A previous blog post outlined EXIM’s required documents for U.S. exporters seeking to obtain Export Credit Insurance coverage for a sale to a foreign buyer. These documents were summarized from EXIM's Short-Term Credit Standards, and EXIM’s underwriting department reviews them to make a determination on a foreign buyer’s creditworthiness. The credit standards provide transparency about EXIM’s underwriting practices, leading to consistency in transaction processing and other operational efficiencies within the agency.
Growing companies often seek to establish their own credit policy so they can apply the same standards across all customers, train new credit staff in credit and collection procedures, and guide the credit department on actions necessary in various situations. A credit policy provides “rules of the road” about payment terms, discounts, when to stop shipments, and whether to reduce or increase credit to a customer. For example, if a customer invoiced at net 60 terms was 60 days late on payment (120 days from the invoice date), the credit department may place the customer on a credit hold that would prevent any further shipments or even acceptance of new purchase orders. A formal credit policy would give the credit department the discipline and justification it needs to make a decision to stop shipments in a matter-of-fact way.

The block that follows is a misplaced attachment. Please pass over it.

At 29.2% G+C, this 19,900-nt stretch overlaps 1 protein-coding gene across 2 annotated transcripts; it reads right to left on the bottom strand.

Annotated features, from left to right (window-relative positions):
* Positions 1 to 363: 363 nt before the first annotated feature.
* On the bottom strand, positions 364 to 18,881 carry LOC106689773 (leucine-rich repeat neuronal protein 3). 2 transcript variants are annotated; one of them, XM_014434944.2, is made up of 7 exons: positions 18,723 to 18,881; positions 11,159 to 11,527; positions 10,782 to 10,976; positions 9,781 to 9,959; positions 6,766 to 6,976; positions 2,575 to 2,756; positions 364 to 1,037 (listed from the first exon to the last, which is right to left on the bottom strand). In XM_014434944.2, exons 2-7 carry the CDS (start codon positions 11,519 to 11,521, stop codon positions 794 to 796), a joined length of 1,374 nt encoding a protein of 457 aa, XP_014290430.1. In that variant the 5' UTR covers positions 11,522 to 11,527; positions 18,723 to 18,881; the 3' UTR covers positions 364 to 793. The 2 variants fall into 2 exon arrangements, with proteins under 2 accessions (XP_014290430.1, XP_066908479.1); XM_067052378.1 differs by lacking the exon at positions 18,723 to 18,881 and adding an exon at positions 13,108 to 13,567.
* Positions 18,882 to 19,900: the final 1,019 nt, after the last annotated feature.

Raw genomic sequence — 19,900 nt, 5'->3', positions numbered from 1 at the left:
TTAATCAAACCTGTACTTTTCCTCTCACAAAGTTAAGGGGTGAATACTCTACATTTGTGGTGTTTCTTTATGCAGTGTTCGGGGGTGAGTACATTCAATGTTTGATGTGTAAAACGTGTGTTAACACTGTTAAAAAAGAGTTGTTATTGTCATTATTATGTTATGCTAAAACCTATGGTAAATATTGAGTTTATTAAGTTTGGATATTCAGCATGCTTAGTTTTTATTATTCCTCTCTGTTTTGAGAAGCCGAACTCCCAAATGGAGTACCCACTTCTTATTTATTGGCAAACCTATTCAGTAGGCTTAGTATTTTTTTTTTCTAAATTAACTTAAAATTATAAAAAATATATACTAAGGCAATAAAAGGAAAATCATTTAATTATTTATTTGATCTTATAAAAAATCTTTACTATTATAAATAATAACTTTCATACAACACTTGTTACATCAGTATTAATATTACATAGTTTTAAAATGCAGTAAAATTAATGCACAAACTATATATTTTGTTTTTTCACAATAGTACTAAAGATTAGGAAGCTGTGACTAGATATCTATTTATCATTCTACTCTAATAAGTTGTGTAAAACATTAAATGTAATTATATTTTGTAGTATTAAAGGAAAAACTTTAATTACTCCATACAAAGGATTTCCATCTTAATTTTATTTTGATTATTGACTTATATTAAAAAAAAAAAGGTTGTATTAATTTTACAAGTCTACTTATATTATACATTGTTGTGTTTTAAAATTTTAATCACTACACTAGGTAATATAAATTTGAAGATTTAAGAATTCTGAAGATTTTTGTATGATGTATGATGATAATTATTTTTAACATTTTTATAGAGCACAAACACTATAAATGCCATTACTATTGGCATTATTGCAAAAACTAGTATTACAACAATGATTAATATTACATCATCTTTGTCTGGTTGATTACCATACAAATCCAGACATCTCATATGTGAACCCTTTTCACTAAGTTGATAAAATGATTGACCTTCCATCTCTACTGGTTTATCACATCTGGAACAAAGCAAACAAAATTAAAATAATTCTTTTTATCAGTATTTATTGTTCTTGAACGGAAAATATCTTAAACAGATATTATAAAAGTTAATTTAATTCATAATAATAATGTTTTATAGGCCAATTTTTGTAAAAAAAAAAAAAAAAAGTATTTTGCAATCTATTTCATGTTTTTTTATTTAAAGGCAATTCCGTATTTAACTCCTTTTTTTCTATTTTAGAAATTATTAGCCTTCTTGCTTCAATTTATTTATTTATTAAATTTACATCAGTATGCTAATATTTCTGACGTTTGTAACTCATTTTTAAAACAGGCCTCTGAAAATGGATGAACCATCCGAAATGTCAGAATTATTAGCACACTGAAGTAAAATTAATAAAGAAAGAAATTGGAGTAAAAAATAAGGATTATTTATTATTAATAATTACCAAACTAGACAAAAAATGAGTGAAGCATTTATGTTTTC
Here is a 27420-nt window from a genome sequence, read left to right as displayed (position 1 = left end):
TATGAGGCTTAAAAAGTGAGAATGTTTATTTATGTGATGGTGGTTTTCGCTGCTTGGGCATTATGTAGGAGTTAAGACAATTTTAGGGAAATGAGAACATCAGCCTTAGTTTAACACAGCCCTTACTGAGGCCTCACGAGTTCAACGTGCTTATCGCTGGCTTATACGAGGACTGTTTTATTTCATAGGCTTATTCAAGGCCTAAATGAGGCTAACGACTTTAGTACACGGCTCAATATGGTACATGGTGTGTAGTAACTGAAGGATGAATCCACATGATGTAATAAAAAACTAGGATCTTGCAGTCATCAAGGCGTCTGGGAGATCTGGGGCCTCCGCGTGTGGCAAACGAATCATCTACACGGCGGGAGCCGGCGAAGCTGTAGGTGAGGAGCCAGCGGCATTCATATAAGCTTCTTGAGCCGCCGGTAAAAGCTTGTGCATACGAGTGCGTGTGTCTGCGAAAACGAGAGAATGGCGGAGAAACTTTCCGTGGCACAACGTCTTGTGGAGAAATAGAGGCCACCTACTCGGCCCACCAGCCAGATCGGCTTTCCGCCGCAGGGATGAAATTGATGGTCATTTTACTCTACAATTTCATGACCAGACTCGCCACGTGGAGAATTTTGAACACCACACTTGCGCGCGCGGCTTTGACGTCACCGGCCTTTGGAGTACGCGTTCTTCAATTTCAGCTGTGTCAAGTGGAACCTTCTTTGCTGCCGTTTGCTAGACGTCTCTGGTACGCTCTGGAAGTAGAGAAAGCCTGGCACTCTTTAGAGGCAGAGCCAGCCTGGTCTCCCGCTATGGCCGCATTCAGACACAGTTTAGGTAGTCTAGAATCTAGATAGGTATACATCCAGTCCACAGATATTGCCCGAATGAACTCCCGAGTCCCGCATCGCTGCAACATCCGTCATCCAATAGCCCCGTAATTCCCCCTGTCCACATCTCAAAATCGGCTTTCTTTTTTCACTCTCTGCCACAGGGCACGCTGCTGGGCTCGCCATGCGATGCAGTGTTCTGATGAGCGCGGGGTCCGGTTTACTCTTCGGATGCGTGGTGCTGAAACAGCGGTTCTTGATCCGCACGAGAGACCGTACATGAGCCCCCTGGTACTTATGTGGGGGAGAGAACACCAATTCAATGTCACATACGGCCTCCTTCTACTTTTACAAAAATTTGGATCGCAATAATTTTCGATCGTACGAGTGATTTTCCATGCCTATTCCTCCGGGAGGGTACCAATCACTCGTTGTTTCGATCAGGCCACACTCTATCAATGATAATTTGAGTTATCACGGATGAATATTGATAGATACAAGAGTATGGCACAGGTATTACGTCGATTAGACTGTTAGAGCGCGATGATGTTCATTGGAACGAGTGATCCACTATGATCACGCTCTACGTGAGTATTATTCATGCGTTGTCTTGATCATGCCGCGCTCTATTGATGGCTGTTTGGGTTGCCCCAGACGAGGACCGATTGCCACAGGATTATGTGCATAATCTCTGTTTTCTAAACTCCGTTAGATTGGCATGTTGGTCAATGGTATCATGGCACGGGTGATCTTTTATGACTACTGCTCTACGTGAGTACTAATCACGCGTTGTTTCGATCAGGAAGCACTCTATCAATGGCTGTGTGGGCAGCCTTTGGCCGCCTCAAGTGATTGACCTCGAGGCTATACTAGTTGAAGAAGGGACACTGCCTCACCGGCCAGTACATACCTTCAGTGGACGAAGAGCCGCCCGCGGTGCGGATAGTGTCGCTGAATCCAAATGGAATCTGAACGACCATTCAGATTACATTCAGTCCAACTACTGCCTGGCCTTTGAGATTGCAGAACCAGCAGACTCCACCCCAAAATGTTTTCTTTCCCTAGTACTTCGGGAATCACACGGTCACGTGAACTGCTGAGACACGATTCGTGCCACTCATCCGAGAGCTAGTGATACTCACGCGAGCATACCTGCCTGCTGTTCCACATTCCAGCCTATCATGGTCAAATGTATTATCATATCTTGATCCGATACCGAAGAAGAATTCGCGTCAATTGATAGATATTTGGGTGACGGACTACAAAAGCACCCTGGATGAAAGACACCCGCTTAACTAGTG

EXIM’s Short Term Credit Standards can serve as a reference or template for U.S. companies who are shaping their own credit policy. Which items will your new credit department need – credit reports, trade references, and/or ledger experience? At what point is more credit substantiated or a credit hold warranted?
Working with EXIM will provide your credit department with the experience needed to successfully grow, protect, and potentially utilize private sector insurance coverage that will require companies to have a tried-and-true credit and collections policy. To get started, click here to schedule a free consultation with an EXIM trade finance specialist.
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May 20, 2021
EXIM’s Blog postings are intended to highlight various facets of exporting, but the postings are not legal advice, and are not intended to summarize all legal requirements associated with exporting.